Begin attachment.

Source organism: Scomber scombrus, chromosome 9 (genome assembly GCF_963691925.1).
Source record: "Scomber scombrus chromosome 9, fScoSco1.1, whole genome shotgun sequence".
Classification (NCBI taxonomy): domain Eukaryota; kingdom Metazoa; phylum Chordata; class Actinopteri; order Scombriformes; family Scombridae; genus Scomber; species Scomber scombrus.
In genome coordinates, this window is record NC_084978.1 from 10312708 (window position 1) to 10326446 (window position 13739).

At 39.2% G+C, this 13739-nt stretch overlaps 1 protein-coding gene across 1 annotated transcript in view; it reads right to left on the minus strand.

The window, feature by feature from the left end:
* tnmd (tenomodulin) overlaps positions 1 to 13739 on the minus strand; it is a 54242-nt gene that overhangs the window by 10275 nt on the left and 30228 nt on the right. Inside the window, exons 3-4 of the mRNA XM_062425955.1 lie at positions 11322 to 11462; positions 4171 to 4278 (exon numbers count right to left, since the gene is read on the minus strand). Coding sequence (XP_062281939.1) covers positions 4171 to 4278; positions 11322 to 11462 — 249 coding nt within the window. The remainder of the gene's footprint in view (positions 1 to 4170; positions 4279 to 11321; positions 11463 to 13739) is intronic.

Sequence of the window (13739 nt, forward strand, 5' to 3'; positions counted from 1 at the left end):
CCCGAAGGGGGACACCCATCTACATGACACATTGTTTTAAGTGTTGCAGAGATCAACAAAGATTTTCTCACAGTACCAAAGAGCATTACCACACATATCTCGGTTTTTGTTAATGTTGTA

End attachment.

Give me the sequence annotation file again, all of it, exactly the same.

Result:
Source organism: Scomber scombrus, chromosome 9 (genome assembly GCF_963691925.1).
Source record: "Scomber scombrus chromosome 9, fScoSco1.1, whole genome shotgun sequence".
Classification (NCBI taxonomy): domain Eukaryota; kingdom Metazoa; phylum Chordata; class Actinopteri; order Scombriformes; family Scombridae; genus Scomber; species Scomber scombrus.
In genome coordinates, this window is record NC_084978.1 from 10312708 (window position 1) to 10326446 (window position 13739).

At 39.2% G+C, this 13739-nt stretch overlaps 1 protein-coding gene across 1 annotated transcript in view; it reads right to left on the minus strand.

The window, feature by feature from the left end:
* tnmd (tenomodulin) overlaps positions 1 to 13739 on the minus strand; it is a 54242-nt gene that overhangs the window by 10275 nt on the left and 30228 nt on the right. Inside the window, exons 3-4 of the mRNA XM_062425955.1 lie at positions 11322 to 11462; positions 4171 to 4278 (exon numbers count right to left, since the gene is read on the minus strand). Coding sequence (XP_062281939.1) covers positions 4171 to 4278; positions 11322 to 11462 — 249 coding nt within the window. The remainder of the gene's footprint in view (positions 1 to 4170; positions 4279 to 11321; positions 11463 to 13739) is intronic.

Sequence of the window (13739 nt, forward strand, 5' to 3'; positions counted from 1 at the left end):
CCCGAAGGGGGACACCCATCTACATGACACATTGTTTTAAGTGTTGCAGAGATCAACAAAGATTTTCTCACAGTACCAAAGAGCATTACCACACATATCTCGGTTTTTGTTAATGTTGTA